September 05, 2019LANCASTER — Last week, Erik Becker of Lancaster was awarded August's Granite Stater of the Month award by U.S. Sen. Maggie Hassan, for his dedication to improving his community and for lending support to those in need.
Becker wears several hats about the community, including serving as the Student Assistance Program Coordinator at Groveton High School. He is also employed at the Tyler Blain House where he works with individuals to become self sufficient, breaking the cycle of homelessness. He co-founded the Black Crow Project, which supports those who are struggling with substance misuse and has been trained as a recovery coach.
Those who know Becker know that he's cut from a different cloth than most. He is a professional; however, he could easily pass for a member of your favorite rock band, clad with tattoos and a long beard. On the outside, his exterior is tough; however, his heart tells a different story, and this is why he is so relatable to so many people.
When asked about his work with teenagers, and how they need a 'cool' role model, now more than ever, Becker said, "Teenagers are bombarded by so many things today. So much to process or feel something about. They don't always have someone there for them. I love the saying 'be who you need, when you were younger" so I try to be just that."
He says that teenagers respond really well when you show up for them consistently, "Things can be so confusing today and I think having "a cool role model" gives them an opportunity to connect. I remember a conversation I was having with kids at a lunch table one time. They were asking me about my tattoos. One kid proudly said, 'my dad has so many tattoos'. The next kid says 'I want tattoos but I have this skin condition where everything scars'. The third kid said, 'my dad has tattoos too, but he really drinks a lot.' It's an ice breaker, and I think it makes them relate to me. I also think that it makes them feel like they won't be judged."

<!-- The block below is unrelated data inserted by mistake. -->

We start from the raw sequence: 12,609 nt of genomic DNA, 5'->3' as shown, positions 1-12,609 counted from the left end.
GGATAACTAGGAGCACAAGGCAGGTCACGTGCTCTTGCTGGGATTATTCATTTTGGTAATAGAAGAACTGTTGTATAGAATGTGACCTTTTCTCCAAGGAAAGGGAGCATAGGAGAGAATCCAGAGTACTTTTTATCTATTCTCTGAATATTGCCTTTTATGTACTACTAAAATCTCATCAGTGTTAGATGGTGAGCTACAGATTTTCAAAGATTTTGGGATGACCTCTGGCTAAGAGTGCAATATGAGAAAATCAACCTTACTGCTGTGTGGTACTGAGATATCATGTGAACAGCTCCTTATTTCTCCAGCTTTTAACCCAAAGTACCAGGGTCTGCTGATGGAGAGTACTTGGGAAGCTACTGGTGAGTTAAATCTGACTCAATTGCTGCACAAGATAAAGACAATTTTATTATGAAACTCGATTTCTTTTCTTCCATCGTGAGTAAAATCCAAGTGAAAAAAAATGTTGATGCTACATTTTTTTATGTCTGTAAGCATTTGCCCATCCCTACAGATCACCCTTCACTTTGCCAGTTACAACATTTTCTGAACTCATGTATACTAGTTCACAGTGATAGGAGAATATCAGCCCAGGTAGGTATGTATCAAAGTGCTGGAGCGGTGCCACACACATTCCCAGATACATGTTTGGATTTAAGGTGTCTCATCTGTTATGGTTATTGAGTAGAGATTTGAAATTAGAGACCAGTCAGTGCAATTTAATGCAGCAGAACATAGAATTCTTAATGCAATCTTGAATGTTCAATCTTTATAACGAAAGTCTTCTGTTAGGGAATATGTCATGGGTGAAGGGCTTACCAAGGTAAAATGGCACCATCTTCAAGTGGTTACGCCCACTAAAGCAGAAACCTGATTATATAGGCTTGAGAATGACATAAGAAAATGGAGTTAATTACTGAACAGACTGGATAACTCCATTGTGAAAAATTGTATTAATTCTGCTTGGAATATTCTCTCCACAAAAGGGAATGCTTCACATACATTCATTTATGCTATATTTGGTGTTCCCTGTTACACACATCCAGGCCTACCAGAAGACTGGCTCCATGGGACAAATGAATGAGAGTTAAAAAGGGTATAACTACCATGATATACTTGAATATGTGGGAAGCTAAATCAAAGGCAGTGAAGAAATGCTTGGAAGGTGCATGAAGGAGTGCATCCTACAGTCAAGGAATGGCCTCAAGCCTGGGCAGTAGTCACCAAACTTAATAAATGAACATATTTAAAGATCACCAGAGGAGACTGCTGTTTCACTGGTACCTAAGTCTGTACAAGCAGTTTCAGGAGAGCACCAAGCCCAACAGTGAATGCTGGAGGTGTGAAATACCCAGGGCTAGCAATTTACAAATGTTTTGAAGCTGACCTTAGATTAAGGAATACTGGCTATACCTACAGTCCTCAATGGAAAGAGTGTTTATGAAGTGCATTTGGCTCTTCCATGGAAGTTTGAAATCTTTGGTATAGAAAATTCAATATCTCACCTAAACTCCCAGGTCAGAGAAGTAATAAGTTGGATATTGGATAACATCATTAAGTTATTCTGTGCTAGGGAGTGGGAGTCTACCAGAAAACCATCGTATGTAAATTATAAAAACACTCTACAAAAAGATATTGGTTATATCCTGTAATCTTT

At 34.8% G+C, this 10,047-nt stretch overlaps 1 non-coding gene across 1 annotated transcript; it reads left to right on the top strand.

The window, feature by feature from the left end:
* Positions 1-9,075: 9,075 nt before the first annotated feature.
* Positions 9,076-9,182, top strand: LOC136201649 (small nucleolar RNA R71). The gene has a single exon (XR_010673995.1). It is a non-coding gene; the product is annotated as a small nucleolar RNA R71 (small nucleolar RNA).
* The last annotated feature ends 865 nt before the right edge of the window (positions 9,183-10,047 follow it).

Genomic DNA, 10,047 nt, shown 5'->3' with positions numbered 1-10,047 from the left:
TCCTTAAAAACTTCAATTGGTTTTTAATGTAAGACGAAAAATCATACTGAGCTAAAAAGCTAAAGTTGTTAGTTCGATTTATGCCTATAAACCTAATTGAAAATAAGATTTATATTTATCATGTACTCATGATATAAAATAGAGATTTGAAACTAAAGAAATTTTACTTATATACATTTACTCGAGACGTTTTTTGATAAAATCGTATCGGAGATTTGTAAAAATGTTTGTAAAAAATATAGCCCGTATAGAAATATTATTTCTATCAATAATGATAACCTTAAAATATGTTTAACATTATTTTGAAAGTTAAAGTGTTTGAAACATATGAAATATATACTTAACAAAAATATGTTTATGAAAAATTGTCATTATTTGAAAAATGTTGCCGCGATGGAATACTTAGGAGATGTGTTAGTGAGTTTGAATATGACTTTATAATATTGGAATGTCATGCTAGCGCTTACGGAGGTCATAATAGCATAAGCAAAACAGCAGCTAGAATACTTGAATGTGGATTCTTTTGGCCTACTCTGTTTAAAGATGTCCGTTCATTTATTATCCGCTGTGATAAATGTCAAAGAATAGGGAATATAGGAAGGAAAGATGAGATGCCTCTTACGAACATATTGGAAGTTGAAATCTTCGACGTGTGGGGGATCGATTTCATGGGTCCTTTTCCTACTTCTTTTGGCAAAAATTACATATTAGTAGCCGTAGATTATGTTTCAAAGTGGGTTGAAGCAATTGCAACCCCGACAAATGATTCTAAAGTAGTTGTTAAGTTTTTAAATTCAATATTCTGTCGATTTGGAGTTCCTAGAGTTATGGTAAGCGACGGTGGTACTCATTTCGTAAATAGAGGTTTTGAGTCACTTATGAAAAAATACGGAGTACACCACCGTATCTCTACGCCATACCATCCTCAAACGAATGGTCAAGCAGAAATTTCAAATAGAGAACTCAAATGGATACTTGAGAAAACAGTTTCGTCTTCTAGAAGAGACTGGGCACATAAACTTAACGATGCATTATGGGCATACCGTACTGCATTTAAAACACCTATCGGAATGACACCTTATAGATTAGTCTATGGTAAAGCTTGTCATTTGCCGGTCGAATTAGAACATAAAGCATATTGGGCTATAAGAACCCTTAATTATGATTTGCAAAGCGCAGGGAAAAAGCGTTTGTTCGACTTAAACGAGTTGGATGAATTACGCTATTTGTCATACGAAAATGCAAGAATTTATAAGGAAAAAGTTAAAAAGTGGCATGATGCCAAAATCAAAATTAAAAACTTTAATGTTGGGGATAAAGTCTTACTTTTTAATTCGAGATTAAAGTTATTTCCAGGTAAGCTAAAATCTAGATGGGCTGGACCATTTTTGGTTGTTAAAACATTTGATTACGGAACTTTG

Becker says he has a concept of being a bigger monster than whatever the kids are facing "like, whatever it is they are afraid of, they know I'm in their corner, and they don't have to live afraid."
For so many years, tattoos have been associated with the under belly of society or for those who seek to live life on the edge, perhaps less professionally, however a shift has occurred and Becker is proof of that.
"I've been thankful to never have felt that the ink held me back. I think part of that is knowing that I have a responsibility to act in a way other than the way people would expect me to act covered in tattoos. I think if I carried myself negatively people would see the tattoos negatively," he explained.
"When we go to events and things like that It always makes me happy that my kids have a sense of pride that I'm their dude. Even recently with this recognition, to see former students taking it and running with it warms my heart," said Becker.
The award winner, says he gets mixed reactions when he tells others he works at a high school,
"I get that all the time, that sideways look with 'You.. you work at a high school?'" he said. "My heart led me here to the school and the shelter. I think being my own person helps people, especially youth feel like they can be who they are. Some of the best people I know have tons of tattoos. What makes them the best is the character inside. The tattoos are just an illustration of that. The tattoos are the stories."